Commissioner Rob Manfred has an opinion on opt-out clauses.
He doesn’t like them.
"The logic of opt-out clauses for the club escapes me," Manfred told FOX Sports on Thursday night. "You make an eight-year agreement with a player. He plays well, and he opts out after three. You either pay the player again or you lose him.
"Conversely, if the player performs poorly, he doesn’t opt out and gets the benefit of the eight-year agreement. That doesn’t strike me as a very good deal. Personally, I don’t see the logic of it. But clubs do what they do."
Manfred did not refer to any specific player, but the terms he described — an eight-year agreement with a three-year opt-out — apply to outfielder Jason Heyward, who recently agreed to an eight-year, $184 million free-agent contract with the Cubs.
Heyward, 26, actually has two different opt-out possibilities – his second would occur after the fourth year if he makes 550 plate appearances that season.
Two other free agents also have received opt-out clauses this offseason — left-hander David Price after three years in his seven-year, $217 million contract with the Red Sox and righty Johnny Cueto after two years in his six-year, $130 million deal with the Giants.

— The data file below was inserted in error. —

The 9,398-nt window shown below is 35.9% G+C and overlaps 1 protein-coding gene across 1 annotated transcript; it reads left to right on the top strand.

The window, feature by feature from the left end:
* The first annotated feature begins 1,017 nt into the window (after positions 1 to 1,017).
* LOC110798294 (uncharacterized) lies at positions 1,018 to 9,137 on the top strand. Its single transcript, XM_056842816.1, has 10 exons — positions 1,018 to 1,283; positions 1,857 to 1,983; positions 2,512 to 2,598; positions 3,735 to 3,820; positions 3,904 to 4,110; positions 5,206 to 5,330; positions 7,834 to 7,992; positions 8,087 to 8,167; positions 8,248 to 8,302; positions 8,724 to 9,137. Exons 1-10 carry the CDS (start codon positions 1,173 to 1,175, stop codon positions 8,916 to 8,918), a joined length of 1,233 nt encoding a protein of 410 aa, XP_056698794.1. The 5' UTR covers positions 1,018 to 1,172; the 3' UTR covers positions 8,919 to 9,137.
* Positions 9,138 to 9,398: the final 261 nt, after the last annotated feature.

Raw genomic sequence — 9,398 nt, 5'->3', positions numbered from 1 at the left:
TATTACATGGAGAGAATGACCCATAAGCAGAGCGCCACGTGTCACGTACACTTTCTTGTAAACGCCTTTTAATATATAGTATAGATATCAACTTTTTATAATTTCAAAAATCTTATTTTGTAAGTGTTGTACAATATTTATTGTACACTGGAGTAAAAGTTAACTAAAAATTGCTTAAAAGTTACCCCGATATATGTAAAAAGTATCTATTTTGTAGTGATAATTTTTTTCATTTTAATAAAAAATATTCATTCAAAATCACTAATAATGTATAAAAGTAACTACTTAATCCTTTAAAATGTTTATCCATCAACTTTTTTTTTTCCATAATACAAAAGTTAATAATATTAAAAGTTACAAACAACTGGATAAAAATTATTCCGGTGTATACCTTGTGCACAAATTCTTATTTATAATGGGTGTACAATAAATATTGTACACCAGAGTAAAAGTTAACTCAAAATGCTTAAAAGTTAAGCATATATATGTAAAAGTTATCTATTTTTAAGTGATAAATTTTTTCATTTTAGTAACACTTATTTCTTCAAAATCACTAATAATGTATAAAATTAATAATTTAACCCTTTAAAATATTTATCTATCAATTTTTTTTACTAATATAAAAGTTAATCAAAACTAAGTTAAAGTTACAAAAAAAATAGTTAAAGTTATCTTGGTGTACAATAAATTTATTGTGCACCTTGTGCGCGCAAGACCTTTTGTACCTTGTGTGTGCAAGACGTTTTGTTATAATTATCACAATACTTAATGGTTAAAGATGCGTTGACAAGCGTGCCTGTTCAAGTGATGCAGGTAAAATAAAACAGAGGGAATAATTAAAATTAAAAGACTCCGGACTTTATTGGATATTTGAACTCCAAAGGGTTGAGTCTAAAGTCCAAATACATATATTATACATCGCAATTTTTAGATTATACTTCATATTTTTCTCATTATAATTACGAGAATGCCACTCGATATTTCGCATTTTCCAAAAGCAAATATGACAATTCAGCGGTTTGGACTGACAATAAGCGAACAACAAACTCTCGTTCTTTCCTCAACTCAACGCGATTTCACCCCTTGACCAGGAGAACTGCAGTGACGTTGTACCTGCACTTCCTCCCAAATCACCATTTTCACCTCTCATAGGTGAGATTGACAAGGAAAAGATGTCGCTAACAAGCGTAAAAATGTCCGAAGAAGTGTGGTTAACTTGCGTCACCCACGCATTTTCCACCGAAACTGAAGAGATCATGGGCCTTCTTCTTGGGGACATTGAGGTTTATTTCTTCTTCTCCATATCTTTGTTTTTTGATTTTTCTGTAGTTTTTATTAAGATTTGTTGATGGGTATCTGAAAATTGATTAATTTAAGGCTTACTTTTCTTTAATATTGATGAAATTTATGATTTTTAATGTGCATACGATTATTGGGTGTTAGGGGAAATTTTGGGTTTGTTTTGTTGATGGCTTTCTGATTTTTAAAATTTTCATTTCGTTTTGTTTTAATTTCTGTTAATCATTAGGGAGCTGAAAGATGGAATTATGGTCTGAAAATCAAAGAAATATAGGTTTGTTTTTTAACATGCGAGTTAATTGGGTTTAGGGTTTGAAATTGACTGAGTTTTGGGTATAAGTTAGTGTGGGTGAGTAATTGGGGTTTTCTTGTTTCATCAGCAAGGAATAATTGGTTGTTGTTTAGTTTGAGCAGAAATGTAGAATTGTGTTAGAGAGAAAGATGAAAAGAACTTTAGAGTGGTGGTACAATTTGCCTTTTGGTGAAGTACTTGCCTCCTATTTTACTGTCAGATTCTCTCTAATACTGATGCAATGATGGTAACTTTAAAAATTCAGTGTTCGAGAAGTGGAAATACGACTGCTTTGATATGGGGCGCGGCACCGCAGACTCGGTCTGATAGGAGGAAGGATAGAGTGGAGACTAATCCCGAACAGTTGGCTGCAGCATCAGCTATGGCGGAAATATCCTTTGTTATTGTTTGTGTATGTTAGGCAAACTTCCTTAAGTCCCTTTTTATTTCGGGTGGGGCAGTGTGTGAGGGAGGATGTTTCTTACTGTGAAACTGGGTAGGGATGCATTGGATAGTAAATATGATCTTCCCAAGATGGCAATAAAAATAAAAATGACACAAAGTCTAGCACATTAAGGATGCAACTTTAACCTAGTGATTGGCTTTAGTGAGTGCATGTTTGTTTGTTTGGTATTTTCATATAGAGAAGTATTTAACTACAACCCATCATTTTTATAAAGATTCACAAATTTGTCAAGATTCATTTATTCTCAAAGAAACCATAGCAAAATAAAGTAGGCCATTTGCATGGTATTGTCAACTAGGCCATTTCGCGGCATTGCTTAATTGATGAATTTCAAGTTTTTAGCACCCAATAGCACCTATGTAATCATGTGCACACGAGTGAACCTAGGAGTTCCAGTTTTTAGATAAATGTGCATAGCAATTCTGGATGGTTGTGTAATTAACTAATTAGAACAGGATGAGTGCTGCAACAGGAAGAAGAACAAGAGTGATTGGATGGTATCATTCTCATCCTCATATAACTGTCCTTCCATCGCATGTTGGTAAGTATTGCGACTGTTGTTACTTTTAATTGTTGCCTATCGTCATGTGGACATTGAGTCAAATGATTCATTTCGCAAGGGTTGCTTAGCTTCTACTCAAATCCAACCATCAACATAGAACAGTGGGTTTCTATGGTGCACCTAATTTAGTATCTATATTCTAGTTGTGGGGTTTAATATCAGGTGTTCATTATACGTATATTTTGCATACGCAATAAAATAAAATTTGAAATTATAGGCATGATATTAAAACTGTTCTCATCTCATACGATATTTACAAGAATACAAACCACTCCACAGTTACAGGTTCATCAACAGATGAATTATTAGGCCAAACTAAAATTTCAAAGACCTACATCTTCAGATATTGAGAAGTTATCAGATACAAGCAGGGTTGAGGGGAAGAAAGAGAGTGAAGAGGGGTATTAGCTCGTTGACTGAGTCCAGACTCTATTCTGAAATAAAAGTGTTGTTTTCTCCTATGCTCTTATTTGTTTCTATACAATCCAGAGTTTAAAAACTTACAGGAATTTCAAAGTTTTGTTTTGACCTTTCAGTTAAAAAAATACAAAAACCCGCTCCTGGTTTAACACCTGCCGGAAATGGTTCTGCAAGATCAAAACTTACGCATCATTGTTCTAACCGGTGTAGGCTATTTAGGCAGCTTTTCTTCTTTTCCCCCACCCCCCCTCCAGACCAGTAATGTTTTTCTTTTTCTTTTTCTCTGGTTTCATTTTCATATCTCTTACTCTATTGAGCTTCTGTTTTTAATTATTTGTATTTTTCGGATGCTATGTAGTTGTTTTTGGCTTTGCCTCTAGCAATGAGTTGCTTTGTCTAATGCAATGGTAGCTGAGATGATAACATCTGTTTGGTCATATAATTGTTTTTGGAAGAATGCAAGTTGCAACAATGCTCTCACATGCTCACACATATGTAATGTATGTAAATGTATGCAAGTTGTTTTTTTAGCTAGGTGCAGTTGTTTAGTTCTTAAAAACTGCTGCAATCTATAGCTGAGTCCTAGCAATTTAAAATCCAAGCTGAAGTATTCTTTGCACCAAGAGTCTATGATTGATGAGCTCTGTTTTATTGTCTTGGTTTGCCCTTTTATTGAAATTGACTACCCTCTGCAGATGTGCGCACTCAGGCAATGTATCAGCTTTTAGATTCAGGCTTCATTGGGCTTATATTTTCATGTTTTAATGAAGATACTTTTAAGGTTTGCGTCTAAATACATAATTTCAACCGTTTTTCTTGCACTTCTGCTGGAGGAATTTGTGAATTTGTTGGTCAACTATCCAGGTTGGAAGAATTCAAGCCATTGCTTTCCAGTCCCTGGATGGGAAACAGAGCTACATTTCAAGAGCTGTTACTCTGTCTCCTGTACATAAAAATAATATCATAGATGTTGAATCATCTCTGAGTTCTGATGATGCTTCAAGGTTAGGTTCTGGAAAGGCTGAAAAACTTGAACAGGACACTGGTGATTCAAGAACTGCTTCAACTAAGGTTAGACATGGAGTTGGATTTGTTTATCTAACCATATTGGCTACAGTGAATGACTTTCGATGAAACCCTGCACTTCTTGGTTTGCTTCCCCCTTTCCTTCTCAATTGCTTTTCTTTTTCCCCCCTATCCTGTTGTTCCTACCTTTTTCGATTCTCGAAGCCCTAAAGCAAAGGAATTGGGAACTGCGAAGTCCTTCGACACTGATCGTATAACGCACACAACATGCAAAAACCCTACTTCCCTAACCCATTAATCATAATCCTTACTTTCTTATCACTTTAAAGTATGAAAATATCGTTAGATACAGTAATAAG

Manfred and the owners could make opt-out clauses an issue in the next round of collective bargaining with the players union; the current labor agreement expires Dec. 1, 2016.
It is extremely unlikely, however, that the owners would try to limit a benefit that a player can negotiate for himself — such a tactic almost certainly would be a non-starter with the union.
Most baseball executives dislike opt-out clauses as much as Manfred. The clauses, however, have become a way for teams to separate themselves in competitive bidding.
Heyward, 26, was young enough and talented enough to insist upon an opt-out, and all three of his principal suitors — the Cubs, Cardinals and Nationals — offered him one, sources said.
The one potential benefit for a club is that a player generally will opt out only after performing well over a shorter term. The club would end up with bang for its buck if it stays disciplined and allows the player to walk away.
The problem with such a strategy is that the club then must replace the player — the exact difficulty the Dodgers currently are experiencing after losing right-hander Zack Greinke, who opted out and signed a six-year, $206.5 million contract with the rival Diamondbacks.